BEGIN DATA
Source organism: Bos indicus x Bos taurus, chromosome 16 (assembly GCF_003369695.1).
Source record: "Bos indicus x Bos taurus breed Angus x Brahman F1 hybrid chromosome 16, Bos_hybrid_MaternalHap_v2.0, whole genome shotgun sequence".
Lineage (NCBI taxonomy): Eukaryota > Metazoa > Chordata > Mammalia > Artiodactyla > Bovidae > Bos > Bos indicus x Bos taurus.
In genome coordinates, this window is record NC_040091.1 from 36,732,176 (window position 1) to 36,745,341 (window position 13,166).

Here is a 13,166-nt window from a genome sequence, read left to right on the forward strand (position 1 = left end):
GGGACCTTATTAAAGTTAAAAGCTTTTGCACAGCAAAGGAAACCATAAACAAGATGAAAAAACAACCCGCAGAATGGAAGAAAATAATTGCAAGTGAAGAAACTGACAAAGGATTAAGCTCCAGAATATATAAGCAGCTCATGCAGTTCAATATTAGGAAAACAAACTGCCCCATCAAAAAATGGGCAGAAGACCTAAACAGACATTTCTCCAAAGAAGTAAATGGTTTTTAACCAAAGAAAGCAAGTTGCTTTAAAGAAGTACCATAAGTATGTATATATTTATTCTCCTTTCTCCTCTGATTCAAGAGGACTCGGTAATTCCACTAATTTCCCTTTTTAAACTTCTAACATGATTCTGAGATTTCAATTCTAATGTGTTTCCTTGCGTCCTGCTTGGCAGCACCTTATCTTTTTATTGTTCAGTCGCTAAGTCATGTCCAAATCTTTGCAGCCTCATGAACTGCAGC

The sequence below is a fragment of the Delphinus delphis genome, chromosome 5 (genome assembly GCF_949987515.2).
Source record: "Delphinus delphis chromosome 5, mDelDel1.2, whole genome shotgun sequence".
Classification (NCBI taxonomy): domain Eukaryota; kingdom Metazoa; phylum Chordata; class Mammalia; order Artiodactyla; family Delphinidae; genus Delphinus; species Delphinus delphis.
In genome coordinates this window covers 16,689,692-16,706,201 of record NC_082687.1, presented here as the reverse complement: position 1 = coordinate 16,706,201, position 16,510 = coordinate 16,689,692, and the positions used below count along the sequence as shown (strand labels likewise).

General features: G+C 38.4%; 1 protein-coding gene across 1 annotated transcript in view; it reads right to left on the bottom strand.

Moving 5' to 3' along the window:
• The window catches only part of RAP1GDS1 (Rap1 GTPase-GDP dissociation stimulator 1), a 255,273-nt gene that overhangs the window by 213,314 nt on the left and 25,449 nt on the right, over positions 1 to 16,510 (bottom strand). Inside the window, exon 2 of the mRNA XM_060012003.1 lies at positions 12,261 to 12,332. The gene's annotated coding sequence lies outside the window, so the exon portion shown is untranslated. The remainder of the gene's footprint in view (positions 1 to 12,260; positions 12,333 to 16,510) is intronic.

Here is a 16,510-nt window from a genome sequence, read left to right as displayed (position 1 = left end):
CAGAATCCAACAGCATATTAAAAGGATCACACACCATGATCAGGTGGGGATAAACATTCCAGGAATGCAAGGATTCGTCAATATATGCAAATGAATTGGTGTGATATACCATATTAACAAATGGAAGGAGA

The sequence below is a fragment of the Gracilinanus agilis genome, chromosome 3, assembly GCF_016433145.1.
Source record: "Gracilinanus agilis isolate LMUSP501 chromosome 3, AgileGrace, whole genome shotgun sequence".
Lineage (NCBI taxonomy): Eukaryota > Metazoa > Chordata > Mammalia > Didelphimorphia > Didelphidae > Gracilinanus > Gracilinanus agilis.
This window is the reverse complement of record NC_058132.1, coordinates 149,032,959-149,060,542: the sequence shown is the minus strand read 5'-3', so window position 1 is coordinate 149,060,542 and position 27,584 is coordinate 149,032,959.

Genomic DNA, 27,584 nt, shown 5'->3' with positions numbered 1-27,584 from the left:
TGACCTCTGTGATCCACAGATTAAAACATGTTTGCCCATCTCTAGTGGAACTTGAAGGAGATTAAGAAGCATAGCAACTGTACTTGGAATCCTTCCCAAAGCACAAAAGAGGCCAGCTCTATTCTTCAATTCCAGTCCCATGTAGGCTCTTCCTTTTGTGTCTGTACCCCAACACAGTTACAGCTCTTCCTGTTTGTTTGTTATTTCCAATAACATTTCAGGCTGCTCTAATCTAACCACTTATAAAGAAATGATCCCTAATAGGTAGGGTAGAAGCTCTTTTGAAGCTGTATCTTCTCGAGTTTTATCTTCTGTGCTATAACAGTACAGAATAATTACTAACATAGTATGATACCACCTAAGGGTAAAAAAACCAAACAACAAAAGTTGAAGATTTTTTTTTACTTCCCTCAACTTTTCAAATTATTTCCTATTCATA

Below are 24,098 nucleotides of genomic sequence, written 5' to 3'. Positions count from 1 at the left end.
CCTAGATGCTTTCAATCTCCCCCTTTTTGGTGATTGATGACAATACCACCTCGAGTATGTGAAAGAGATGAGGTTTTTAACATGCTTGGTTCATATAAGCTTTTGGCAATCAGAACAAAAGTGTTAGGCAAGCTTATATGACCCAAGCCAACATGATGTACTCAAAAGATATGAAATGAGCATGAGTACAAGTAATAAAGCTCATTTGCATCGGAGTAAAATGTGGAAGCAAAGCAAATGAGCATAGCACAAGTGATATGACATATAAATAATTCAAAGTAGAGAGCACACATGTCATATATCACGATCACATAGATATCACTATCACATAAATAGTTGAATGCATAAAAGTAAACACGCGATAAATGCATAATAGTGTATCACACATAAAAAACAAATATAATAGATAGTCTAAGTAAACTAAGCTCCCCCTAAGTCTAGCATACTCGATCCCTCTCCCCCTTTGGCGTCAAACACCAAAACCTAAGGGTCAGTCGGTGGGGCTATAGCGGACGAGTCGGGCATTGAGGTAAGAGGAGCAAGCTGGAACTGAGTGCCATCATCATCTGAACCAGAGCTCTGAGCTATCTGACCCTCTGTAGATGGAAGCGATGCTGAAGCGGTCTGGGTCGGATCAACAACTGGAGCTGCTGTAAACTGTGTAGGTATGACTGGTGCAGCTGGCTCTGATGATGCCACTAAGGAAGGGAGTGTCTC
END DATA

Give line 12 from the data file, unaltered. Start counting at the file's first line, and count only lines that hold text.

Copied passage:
Moving 5' to 3' along the window: